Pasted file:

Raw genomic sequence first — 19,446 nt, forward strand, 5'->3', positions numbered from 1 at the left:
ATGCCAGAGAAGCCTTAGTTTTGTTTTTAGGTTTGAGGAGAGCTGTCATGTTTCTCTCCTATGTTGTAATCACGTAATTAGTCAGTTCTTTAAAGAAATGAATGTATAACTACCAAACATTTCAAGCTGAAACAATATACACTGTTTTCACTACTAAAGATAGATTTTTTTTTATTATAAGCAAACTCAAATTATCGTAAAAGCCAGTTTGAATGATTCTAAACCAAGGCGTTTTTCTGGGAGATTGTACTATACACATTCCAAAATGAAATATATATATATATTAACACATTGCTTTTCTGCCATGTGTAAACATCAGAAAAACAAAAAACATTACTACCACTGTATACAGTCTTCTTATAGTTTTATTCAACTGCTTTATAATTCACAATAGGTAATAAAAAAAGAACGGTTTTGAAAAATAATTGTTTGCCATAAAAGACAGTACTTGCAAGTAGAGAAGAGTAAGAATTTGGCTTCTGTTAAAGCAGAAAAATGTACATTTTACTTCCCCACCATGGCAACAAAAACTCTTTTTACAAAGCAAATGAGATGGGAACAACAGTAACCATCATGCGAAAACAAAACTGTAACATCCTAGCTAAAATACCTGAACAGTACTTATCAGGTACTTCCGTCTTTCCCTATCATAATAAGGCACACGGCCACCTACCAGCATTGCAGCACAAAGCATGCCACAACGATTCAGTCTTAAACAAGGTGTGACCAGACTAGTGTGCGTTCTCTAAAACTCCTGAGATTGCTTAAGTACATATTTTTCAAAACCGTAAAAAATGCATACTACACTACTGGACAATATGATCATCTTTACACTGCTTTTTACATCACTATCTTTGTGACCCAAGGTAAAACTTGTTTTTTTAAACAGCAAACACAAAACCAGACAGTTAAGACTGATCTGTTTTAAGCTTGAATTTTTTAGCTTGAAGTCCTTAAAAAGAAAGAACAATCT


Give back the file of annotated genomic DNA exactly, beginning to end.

Raw genomic sequence first — 19,446 nt, forward strand, 5'->3', positions numbered from 1 at the left:
ATGCCAGAGAAGCCTTAGTTTTGTTTTTAGGTTTGAGGAGAGCTGTCATGTTTCTCTCCTATGTTGTAATCACGTAATTAGTCAGTTCTTTAAAGAAATGAATGTATAACTACCAAACATTTCAAGCTGAAACAATATACACTGTTTTCACTACTAAAGATAGATTTTTTTTTATTATAAGCAAACTCAAATTATCGTAAAAGCCAGTTTGAATGATTCTAAACCAAGGCGTTTTTCTGGGAGATTGTACTATACACATTCCAAAATGAAATATATATATATATTAACACATTGCTTTTCTGCCATGTGTAAACATCAGAAAAACAAAAAACATTACTACCACTGTATACAGTCTTCTTATAGTTTTATTCAACTGCTTTATAATTCACAATAGGTAATAAAAAAAGAACGGTTTTGAAAAATAATTGTTTGCCATAAAAGACAGTACTTGCAAGTAGAGAAGAGTAAGAATTTGGCTTCTGTTAAAGCAGAAAAATGTACATTTTACTTCCCCACCATGGCAACAAAAACTCTTTTTACAAAGCAAATGAGATGGGAACAACAGTAACCATCATGCGAAAACAAAACTGTAACATCCTAGCTAAAATACCTGAACAGTACTTATCAGGTACTTCCGTCTTTCCCTATCATAATAAGGCACACGGCCACCTACCAGCATTGCAGCACAAAGCATGCCACAACGATTCAGTCTTAAACAAGGTGTGACCAGACTAGTGTGCGTTCTCTAAAACTCCTGAGATTGCTTAAGTACATATTTTTCAAAACCGTAAAAAATGCATACTACACTACTGGACAATATGATCATCTTTACACTGCTTTTTACATCACTATCTTTGTGACCCAAGGTAAAACTTGTTTTTTTAAACAGCAAACACAAAACCAGACAGTTAAGACTGATCTGTTTTAAGCTTGAATTTTTTAGCTTGAAGTCCTTAAAAAGAAAGAACAATCT